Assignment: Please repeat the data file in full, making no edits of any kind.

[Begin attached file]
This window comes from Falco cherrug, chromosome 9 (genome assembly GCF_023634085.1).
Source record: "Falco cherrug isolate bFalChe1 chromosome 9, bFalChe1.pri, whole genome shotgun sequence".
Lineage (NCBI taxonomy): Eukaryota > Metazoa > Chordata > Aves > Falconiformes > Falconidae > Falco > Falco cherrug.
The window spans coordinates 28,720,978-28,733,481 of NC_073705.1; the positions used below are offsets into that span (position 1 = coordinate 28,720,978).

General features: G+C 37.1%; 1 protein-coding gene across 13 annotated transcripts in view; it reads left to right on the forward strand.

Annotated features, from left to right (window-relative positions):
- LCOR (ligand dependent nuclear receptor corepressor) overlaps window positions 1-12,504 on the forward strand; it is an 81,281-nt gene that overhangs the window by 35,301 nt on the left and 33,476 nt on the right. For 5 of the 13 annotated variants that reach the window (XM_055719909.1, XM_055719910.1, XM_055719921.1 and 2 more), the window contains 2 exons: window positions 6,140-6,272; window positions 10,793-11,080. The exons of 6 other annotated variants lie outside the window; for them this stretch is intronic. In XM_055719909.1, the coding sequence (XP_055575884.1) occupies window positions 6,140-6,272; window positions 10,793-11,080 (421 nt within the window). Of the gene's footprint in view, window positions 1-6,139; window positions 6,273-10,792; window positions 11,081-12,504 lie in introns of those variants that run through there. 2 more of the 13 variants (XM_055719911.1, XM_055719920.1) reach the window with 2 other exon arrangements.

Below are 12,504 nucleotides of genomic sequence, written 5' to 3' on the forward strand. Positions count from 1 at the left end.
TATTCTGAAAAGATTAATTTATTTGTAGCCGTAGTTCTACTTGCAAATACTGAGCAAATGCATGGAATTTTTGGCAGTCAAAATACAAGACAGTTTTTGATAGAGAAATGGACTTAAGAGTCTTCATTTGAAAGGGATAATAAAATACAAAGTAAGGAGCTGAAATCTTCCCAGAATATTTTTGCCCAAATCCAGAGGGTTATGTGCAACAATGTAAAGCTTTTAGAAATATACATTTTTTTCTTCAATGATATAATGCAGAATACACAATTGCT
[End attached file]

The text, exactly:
This window comes from Falco cherrug, chromosome 9 (genome assembly GCF_023634085.1).
Source record: "Falco cherrug isolate bFalChe1 chromosome 9, bFalChe1.pri, whole genome shotgun sequence".
Lineage (NCBI taxonomy): Eukaryota > Metazoa > Chordata > Aves > Falconiformes > Falconidae > Falco > Falco cherrug.
The window spans coordinates 28,720,978-28,733,481 of NC_073705.1; the positions used below are offsets into that span (position 1 = coordinate 28,720,978).

General features: G+C 37.1%; 1 protein-coding gene across 13 annotated transcripts in view; it reads left to right on the forward strand.

Annotated features, from left to right (window-relative positions):
- LCOR (ligand dependent nuclear receptor corepressor) overlaps window positions 1-12,504 on the forward strand; it is an 81,281-nt gene that overhangs the window by 35,301 nt on the left and 33,476 nt on the right. For 5 of the 13 annotated variants that reach the window (XM_055719909.1, XM_055719910.1, XM_055719921.1 and 2 more), the window contains 2 exons: window positions 6,140-6,272; window positions 10,793-11,080. The exons of 6 other annotated variants lie outside the window; for them this stretch is intronic. In XM_055719909.1, the coding sequence (XP_055575884.1) occupies window positions 6,140-6,272; window positions 10,793-11,080 (421 nt within the window). Of the gene's footprint in view, window positions 1-6,139; window positions 6,273-10,792; window positions 11,081-12,504 lie in introns of those variants that run through there. 2 more of the 13 variants (XM_055719911.1, XM_055719920.1) reach the window with 2 other exon arrangements.

Below are 12,504 nucleotides of genomic sequence, written 5' to 3' on the forward strand. Positions count from 1 at the left end.
TATTCTGAAAAGATTAATTTATTTGTAGCCGTAGTTCTACTTGCAAATACTGAGCAAATGCATGGAATTTTTGGCAGTCAAAATACAAGACAGTTTTTGATAGAGAAATGGACTTAAGAGTCTTCATTTGAAAGGGATAATAAAATACAAAGTAAGGAGCTGAAATCTTCCCAGAATATTTTTGCCCAAATCCAGAGGGTTATGTGCAACAATGTAAAGCTTTTAGAAATATACATTTTTTTCTTCAATGATATAATGCAGAATACACAATTGCT